Even before the recent plunge in commodity and stock markets, the world economy was weak. But recent data from China, Europe, Japan and other countries suggest that growth is slowing more sharply than many analysts had anticipated. That puts the burden on policy makers in these countries to come up with more credible ways to bolster their economies.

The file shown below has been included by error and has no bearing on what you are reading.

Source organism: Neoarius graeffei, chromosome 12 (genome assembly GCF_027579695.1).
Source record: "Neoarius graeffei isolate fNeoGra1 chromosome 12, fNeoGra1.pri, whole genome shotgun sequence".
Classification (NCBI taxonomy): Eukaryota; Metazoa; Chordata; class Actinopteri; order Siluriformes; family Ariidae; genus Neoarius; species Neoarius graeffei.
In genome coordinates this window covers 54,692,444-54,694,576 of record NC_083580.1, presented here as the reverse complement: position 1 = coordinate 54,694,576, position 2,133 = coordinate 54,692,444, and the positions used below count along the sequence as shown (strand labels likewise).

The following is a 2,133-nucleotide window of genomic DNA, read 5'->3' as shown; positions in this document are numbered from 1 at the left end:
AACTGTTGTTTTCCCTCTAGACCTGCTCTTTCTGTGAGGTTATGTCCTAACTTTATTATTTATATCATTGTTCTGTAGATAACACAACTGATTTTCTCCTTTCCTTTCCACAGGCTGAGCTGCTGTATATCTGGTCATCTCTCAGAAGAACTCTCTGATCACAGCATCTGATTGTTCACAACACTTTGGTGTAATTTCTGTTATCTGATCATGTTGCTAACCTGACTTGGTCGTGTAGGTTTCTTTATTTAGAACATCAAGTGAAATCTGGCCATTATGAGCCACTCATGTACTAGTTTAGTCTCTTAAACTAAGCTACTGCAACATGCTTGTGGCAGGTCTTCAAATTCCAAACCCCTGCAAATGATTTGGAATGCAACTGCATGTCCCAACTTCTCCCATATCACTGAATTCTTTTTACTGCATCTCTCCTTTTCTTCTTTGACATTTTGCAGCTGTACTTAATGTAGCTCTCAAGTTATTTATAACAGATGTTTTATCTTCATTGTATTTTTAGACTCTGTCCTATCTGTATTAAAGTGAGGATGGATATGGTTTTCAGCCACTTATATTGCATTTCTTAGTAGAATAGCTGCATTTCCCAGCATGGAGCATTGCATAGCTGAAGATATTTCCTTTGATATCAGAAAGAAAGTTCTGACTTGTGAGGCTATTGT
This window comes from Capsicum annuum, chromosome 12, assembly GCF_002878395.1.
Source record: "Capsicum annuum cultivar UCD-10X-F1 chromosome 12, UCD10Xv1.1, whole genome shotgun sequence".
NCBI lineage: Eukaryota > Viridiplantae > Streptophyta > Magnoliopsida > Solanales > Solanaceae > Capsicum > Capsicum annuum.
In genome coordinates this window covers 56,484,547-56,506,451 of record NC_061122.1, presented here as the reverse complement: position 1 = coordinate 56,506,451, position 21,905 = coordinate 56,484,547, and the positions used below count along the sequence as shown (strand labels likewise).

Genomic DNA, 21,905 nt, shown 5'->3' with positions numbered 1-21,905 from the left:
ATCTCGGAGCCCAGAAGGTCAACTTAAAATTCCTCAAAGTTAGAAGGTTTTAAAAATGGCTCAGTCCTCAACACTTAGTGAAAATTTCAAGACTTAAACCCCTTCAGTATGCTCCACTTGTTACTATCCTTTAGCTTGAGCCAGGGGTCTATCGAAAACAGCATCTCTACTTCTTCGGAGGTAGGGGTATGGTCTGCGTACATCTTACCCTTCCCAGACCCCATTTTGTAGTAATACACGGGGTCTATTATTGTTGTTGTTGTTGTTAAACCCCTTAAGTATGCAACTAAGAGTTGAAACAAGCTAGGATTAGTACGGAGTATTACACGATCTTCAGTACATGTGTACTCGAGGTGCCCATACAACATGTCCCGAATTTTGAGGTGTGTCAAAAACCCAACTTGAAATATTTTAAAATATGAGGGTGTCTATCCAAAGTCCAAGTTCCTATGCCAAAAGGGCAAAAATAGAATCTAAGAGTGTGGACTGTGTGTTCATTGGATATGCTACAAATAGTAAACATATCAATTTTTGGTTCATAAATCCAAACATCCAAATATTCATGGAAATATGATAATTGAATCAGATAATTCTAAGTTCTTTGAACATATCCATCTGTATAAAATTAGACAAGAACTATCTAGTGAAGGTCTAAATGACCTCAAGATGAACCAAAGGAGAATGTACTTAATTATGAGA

The most worrying signs are coming from China, the world’s second-biggest economy. After two decades of rapid growth, China’s economy is decelerating and its leaders are failing to strengthen it — by, for instance, decreasing its reliance on investment and putting greater emphasis on consumer demand. In a sign of how quickly business activity is falling, exports declined more than 8 percent in July from June and auto sales were down more than 6 percent compared to a year earlier. Gross domestic product grew at 7 percent in the second quarter, the slowest pace in six years.